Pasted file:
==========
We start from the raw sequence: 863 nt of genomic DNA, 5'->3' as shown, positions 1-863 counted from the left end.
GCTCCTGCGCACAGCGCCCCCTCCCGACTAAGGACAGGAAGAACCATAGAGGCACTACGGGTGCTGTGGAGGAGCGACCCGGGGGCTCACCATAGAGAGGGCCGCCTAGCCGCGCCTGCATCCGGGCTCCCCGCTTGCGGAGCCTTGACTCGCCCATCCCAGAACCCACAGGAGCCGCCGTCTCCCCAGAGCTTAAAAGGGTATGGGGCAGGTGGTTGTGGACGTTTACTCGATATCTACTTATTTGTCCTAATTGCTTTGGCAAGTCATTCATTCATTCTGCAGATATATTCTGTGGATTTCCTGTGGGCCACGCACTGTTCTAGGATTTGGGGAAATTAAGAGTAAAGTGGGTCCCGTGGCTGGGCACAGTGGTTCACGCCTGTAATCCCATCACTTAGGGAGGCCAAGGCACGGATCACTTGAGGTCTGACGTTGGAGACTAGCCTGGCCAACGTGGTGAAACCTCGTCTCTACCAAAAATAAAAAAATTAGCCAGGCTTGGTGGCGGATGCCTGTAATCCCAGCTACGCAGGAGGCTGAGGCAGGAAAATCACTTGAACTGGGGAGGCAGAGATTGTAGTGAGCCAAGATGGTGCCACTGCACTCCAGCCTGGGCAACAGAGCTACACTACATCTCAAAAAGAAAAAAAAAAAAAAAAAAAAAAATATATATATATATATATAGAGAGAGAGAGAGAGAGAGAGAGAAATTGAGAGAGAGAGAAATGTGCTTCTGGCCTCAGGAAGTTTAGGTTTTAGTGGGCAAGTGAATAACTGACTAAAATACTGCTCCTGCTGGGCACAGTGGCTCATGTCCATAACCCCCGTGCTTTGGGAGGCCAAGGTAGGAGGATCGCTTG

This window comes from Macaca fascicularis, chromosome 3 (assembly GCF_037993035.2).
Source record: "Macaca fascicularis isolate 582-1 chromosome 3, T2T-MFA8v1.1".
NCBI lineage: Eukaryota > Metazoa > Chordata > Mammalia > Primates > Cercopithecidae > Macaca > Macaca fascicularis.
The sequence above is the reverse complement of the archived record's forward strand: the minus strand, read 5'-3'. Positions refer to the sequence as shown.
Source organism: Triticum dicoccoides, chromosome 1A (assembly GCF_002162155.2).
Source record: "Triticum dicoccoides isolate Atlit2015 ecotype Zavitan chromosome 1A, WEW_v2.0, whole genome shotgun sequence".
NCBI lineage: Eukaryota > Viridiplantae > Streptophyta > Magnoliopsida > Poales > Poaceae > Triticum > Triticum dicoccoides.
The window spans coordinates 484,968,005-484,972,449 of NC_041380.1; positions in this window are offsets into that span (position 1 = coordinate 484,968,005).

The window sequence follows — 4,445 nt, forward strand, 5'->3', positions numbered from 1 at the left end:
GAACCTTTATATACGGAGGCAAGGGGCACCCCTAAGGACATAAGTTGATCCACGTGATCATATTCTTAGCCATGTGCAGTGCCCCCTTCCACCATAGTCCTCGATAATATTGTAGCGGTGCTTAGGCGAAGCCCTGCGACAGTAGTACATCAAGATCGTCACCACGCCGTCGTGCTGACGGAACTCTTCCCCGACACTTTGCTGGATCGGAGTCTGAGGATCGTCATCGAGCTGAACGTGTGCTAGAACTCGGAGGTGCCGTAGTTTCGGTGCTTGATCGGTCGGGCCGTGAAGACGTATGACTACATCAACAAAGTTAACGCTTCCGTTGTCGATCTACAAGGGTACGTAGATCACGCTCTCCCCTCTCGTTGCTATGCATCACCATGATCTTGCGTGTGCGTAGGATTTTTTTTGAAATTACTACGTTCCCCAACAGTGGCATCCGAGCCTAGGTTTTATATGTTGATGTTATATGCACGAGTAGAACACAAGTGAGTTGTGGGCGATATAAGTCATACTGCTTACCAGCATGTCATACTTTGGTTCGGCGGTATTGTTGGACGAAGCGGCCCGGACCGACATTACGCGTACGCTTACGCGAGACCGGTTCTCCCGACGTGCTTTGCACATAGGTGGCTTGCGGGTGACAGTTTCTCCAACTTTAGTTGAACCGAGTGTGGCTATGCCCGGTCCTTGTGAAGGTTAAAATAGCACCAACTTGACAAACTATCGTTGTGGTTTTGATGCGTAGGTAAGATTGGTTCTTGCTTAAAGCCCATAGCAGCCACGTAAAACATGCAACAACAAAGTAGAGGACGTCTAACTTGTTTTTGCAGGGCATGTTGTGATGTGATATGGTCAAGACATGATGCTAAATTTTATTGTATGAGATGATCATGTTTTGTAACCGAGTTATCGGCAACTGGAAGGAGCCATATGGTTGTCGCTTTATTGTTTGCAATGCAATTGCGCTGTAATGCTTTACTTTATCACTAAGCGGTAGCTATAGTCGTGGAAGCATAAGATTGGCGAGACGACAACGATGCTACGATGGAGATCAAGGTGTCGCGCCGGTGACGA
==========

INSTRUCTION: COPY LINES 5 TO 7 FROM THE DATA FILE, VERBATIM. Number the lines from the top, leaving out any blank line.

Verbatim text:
NCBI lineage: Eukaryota > Metazoa > Chordata > Mammalia > Primates > Cercopithecidae > Macaca > Macaca fascicularis.
The sequence above is the reverse complement of the archived record's forward strand: the minus strand, read 5'-3'. Positions refer to the sequence as shown.
Source organism: Triticum dicoccoides, chromosome 1A (assembly GCF_002162155.2).